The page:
Towards the middle of April 1959, when I was still an elementary schoolboy, I had a chance meeting with a personage who has just died. Many years later that person still affected the world. It happened more or less like this.
At that time, my father served was a diplomat in Washington, D.C., sent by the government of President Arturo Frondizi of Argentina.
Given my age I was not told too much about my father's work. It was, as always, something to do with economics. My father had taught me the law of supply and demand and in a children's history book I had read something about a certain Karl Marx and Vladimir Lenin who had caused a stir in the world of adults.
We were all in the middle of a Cold War with the Soviet Union, with the possibility of nuclear war. All this was very complicated, interesting and frightening at the same time.
Years before in New York, where I was born, I had startled the nuns in my school the day the teacher asked us what our Daddies did, as part of a lesson on the idea of working, and I replied "he's a Communist." My mother asked me about it and managed to make out that I had meant "economist." At my age the two words were very similar. My father was not a Communist, not by long shot.
But that was before the episode about which I write, which was in 1959, months after the triumph of the Cuban insurrection led by Fidel Castro (and, curiously enough, equipped by no less than the Central Intelligence Agency). In April, Fidel came to Washington for 11 days to meet with officials, but also to visit the capital.
It should be understood that in April 1959 Fidel Castro was not known as a Communist. He was a hero to almost everyone. Richard Nixon, who had debated with Nikita Khrushchev of the USSR, pronounced him "almost naive in ideological matters" after interviewing him.
Fidel had overthrown a dictator, one those of the 1940s and 1950s in Latin America. The dictator had been one of those more or less demagogic leaders, megalomaniacs, who censored the press and barred criticism, ideologically eclectic, some accomplishing socioeconomic improvements and some not. Getulio Vargas in Brazil, Juan Domingo Perón in Argentina, Marcos Pérez Jiménez of Venzuela, the three Somozas of the dynastic dictatorship in Nicaragua, Rafael Leonidas Trujillo of the Dominican Republic, François Duvalier of Haiti and, of course, Fulgencio Batista of Cuba.
At that time, my family was looking for a house and meanwhile we were staying in a hotel where many diplomats and foreign groups came. I was a multilingual kid who talked to everyone and I met a group of young Cubans, young men and women in their 20s, who adopted me as their mascot and invited me everywhere.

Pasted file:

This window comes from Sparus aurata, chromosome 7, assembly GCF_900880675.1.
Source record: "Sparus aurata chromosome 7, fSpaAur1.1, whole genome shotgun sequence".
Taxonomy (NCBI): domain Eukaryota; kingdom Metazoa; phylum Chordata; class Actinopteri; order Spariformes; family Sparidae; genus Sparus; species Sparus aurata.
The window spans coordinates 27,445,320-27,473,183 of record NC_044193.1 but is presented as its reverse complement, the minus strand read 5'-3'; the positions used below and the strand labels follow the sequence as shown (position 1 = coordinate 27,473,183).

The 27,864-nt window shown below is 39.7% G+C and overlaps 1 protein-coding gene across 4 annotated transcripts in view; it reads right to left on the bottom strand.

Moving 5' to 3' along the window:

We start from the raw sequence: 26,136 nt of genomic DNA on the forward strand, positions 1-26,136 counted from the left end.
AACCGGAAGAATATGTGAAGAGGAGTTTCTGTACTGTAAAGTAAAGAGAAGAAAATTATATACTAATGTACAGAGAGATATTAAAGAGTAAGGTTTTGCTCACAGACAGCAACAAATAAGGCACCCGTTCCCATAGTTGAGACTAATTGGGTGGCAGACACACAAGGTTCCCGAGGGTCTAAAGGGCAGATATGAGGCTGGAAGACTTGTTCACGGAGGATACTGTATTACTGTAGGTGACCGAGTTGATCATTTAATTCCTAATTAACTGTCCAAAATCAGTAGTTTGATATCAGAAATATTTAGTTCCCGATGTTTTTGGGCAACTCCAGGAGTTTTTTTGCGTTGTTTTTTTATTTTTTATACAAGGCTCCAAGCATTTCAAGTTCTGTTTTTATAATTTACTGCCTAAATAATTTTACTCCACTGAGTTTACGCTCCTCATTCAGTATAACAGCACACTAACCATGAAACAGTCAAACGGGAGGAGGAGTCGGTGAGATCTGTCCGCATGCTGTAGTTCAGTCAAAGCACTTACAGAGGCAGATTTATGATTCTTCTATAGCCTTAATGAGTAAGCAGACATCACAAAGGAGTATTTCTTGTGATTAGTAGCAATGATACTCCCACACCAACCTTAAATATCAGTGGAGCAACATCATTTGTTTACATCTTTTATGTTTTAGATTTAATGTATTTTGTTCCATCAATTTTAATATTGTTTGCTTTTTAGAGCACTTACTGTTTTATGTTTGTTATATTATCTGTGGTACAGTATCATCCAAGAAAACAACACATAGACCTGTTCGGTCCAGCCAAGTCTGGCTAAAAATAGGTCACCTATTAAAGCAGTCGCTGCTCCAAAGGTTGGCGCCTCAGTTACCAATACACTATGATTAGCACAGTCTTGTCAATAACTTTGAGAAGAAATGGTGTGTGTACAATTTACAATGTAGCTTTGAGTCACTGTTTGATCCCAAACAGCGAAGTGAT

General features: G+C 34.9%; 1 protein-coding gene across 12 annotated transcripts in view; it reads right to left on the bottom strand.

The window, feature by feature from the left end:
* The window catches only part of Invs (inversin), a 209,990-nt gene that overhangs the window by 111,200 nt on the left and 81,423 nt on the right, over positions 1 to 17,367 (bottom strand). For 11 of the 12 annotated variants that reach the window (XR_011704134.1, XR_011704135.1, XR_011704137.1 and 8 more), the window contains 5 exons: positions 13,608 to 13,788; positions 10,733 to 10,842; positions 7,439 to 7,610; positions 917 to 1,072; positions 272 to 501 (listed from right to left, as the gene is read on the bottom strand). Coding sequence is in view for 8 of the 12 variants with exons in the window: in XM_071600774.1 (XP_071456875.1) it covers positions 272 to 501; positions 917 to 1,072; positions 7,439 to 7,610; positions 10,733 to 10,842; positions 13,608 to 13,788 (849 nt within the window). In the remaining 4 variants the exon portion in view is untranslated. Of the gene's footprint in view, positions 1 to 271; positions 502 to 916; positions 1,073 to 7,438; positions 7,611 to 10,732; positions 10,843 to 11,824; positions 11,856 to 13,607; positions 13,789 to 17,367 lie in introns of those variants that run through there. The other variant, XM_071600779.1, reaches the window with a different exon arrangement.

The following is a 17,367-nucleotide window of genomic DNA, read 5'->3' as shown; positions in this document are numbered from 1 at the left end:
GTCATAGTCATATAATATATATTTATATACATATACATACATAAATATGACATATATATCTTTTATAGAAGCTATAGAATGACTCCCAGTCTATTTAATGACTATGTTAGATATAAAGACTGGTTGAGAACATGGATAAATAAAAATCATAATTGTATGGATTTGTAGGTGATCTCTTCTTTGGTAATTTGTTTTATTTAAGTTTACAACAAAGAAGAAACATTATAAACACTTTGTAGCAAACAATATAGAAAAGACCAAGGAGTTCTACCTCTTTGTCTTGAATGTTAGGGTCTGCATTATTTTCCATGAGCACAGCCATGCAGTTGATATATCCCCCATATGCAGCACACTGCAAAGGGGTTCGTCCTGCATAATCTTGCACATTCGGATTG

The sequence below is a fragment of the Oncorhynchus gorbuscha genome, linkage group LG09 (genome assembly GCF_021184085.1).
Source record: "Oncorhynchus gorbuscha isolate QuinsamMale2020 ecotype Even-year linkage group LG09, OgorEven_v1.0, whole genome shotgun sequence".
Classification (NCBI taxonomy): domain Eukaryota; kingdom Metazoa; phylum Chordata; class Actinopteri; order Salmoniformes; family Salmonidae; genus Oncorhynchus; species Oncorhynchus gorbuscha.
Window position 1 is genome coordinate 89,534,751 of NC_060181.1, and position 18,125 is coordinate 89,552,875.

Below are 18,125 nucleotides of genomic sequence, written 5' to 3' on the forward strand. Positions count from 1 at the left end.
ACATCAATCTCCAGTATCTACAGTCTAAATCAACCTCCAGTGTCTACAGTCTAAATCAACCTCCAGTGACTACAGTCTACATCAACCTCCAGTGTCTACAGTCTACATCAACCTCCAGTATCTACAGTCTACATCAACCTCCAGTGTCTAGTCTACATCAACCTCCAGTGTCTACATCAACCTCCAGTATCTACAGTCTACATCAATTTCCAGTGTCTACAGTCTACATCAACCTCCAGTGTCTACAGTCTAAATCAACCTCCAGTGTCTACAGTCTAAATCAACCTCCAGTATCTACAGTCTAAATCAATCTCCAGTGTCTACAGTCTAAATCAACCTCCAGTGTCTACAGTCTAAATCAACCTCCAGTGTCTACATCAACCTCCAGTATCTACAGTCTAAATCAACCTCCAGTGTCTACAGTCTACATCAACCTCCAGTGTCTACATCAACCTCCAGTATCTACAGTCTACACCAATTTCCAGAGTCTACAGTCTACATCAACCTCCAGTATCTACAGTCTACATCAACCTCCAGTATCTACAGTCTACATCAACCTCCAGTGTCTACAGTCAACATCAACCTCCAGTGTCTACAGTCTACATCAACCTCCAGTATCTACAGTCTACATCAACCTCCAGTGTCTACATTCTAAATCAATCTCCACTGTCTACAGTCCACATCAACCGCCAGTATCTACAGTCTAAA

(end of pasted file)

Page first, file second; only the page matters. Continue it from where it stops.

Fidel arrived in the city and my Cuban friends were ecstatic, telling me that they were going to go in the caravan of cars that would accompany the new Cuban president to visit George Washington's home in Mount Vernon, Va., about an hour from Washington.
I got caught up in the excitement and ran with one of them to beg my mom for permission to go with them. My mother had doubts but I convinced her. The day arrived and she made me put on a suit, used gel on my hair to make it stiff as a rock, and I left, riding on the hood of a convertible like parade model, me feet held to the back seat by two of my Cuban friends.
We arrived at Mount Vernon and after waiting in line I found myself in front of a bearded man who seemed to me very tall. I told him what my mother had told me, that my parents and grandparents extended the congratulations of Argentina. He told me something else that I don't remember and urged me to tell him something of what I thought.
And then my request came out: "I would like a uniform like yours."
He smiled, told some of the men around him to take my information and send me a uniform. I was happy. Fidel Castro would send me another outfit to play in, along with my cowboy clothes and my civil war soldier and baseball uniforms.
My family did not have much occasion to receive the uniform. Meanwhile, my father became an advisor to Frondizi in the Pink House, Argentina's version of the White House. In that position he participated in a private meeting with Che Guevara, the latter in his capacity as Minister of Industry of the Republic of Cuba, and in a more protocolary encounter with Fidel Castro in Punta del Este, Uruguay. No one told me, still a boy, what was said in such high level gatherings.
Years later, around 1990 I found myself, as spokesman for the Council on Hemispheric Affairs in Washington, making the case on television for ending the useless economic blockade of Cuba, a reality that has not yet come to pass, despite the resumption of diplomatic relations between Cuba and the United States.
From my point of view, Fidel was less nefarious than those who hate him say, but also less spectacular than those who adore him think.
Undoubtedly, as Brazilian economist Celso Furtado explained, Cuba's socio-economic success in eliminating the extreme poverty that still afflicts much larger Latin American countries is an example that should inspire shame in all the governments of the continent. On the other hand, there should be some way to achieve similar achievements without a Stalinist regime.
Today, as news of Fidel's death reached me, I have different complaint: he never sent me the Cuban guerrilla uniform I had asked for!